On Oct. 4, students and faculty gathered in Rockefeller Hall for a screening and discussion of “Guangzhou Dream Factory,” a 2018 documentary about African migration to China. Among those in attendance were Christiane Badgley, the film’s writer, director and co-producer, and Badgley’s co-producer Erica Marcus.
The duo had been invited to screen their film at Vassar by political science major Ruoyu Li ’19, who, like many students at the event, is herself from China. Li stated via email that she was inspired to hold the event after attending the International Studies Association Annual Conference last March, where the film was screened in conjunction with a discussion between Badgley, Marcus and the audience. Li described the audience as small, but continued, “[E]veryone there [was] thoughtful and critical, so the discussions were very illuminating and productive. People [hung] out afterwards, and we got to connect with Erica and Christiane.” When Li found out that the filmmakers would be on the East Coast this fall, she invited them to Vassar. She commented, “[I] hoped that we could facilitate similar conversational learning on campus, [about a film which] touches upon interesting issues that [are] worth attention—Africa, China, globalization, international migration, forms of capitalism, state control, daily resistance, etc.”
All of these themes and more were, indeed, notable throughout the documentary. According to the film’s website, the movie critiques global capitalism by exploring stories of Africans chasing “made in China” dreams. The story arc of “Guangzhou Dream Factory” takes the viewer from the beaches and markets of Ghana to the streets and shops of Guangzhou, China, before finally ending back in Africa. The plot was designed to reveal the movie’s underlying theme of African globality. Although the majority of the film takes place in China, Badgley explained during the question and answer session after the screening that she sees the piece as primarily a means to “show a story of African entrepreneurship and dynamism.”
In pursuit of this aim, the movie features interviews with African immigrants from Cameroon, Kenya, Nigeria and Uganda, which are juxtaposed with scenes of Chinese merchants competing with African newcomers for business. By exploring this conflict, “Guangzhou Dream Factory” aims to find an answer to the multi-faceted central question posed by Badgley’s voiceover at the film’s beginning: “Could China hold the key to African prosperity?”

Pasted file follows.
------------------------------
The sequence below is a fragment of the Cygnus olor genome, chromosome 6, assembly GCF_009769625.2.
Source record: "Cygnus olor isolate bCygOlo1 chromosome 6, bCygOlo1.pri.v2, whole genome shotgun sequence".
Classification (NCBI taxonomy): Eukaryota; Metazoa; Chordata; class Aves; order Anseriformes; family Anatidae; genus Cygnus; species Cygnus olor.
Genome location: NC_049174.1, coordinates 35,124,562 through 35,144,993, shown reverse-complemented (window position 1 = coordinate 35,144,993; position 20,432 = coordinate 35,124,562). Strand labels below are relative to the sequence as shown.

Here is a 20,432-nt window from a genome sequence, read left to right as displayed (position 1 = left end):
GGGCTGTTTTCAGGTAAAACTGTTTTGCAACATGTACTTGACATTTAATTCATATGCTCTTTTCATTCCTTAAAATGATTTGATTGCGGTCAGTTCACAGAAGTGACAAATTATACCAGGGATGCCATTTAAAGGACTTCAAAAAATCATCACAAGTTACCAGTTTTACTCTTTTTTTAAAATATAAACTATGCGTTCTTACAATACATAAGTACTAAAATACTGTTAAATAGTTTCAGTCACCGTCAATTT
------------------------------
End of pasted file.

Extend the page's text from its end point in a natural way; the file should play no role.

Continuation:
As the voiceover goes on to explain, this seems like a familiar question: “Where the West once stood as a beacon of opportunity, today China, the world’s factory, beckons.” Badgley continued this comparison in person at the screening, commenting, “[The story] started out as something really positive and dynamic.” African merchants touted Chinese production as a means to exponentially enhance their businesses, the way immigrants once felt the United States could. However, as the filmmakers’ research went deeper, they uncovered truths about African immigration to China that changed the conversation completely—the way buried truths about life in the United States often do too.
African women told the filmmakers stories about friends who had been lured to China under false pretenses of job opportunity, only to find out when they arrived that the promised job was prostitution. With no way to get back to Africa, many women in positions like this are forced to take up sex work. African men described trouble renewing the month-long visas they had been issued, as well as difficulty navigating the Chinese law dictating that any business must have at least one Chinese partner. (Many married Chinese women and worked with them.)
Badgley and Marcus were exposed to all this and more in what they describe as the hub of African life in Guangzhou: the markets. These multi-story buildings are packed with both African and Chinese merchants. In the Q&A after the screening, Marcus characterized the markets as unsafe in many ways. Not only do they have exposed wiring, but on a legal level, the markets are riddled with laws prohibiting anyone who is not Chinese from renting shop space. She recalled two instances in which police raids surprised the filmmakers during filming, commenting, “[Before I knew anything was happening] the gates on all the shops went down, and all the people disappeared.”
Toward the end of the movie, disappearing people becomes a theme. As more and more Africans immigrate to China, Chinese migration laws continue to grow stricter, forcing many African merchants to leave the country. One shopkeeper spoke about how, even though he still had time left on his visa, he and his wife were considering moving on to Vietnam due to lack of business resulting from the large-scale deportation of African immigrants. This statement prompts reflection upon Badgley and Marcus’ main research question regarding China as the “key to African prosperity.” If China is not, in fact, the key, could Vietnam be? Could the answer to this question be found in a different country?
One African man living in Guangzhou spoke indirectly to this question at the end of the film. His answer? Absolutely not. According to him, the key is electricity. Without electricity, he reasoned, industrialization is all but impossible. He continued, “Sometimes I imagine if African leaders could put what they have together … We shouldn’t be here.”
The film expresses this sentiment—that Africa should be a place for African success—by returning to the continent for its final scenes, which feature images of growing factories. There is hope for the future in this ending, as well as echoes of the past. As Marcus said in the Q&A, “People saw this and were like ‘Oh, my God, this is the story of my family.’” Summing up this emotional and relatable last note, Badgley added, “It’s a migration story and a globalization story. In many ways, this is a universal story.”